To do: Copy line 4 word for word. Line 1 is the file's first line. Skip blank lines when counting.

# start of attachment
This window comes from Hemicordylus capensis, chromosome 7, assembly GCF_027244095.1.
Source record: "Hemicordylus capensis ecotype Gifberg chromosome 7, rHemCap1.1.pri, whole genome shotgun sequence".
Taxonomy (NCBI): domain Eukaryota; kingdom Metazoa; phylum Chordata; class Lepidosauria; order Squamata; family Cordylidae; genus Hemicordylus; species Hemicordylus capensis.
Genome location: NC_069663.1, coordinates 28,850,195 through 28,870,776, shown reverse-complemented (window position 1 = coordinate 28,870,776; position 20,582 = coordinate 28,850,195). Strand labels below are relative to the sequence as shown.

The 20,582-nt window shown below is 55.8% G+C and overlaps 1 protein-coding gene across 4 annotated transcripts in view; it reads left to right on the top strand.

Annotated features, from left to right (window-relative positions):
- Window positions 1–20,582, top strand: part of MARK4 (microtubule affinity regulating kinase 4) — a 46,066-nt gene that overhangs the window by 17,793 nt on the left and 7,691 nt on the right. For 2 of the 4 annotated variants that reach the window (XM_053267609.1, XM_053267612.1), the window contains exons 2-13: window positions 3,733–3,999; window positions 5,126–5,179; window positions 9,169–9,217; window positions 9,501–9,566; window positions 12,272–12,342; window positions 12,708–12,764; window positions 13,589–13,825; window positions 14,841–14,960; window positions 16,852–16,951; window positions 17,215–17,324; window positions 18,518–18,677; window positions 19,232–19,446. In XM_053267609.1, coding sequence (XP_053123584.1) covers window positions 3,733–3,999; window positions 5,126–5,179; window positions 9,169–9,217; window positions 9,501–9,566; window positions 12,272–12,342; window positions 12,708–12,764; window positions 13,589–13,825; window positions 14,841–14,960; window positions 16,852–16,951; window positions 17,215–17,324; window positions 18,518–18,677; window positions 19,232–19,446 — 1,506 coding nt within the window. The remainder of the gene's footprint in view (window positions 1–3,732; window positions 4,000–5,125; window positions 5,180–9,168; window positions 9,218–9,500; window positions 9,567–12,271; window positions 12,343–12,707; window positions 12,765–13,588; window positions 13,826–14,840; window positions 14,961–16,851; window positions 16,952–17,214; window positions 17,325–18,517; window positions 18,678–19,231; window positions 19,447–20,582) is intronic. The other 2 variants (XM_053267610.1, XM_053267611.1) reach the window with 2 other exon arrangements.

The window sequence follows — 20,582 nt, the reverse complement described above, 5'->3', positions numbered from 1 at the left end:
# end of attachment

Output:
Genome location: NC_069663.1, coordinates 28,850,195 through 28,870,776, shown reverse-complemented (window position 1 = coordinate 28,870,776; position 20,582 = coordinate 28,850,195). Strand labels below are relative to the sequence as shown.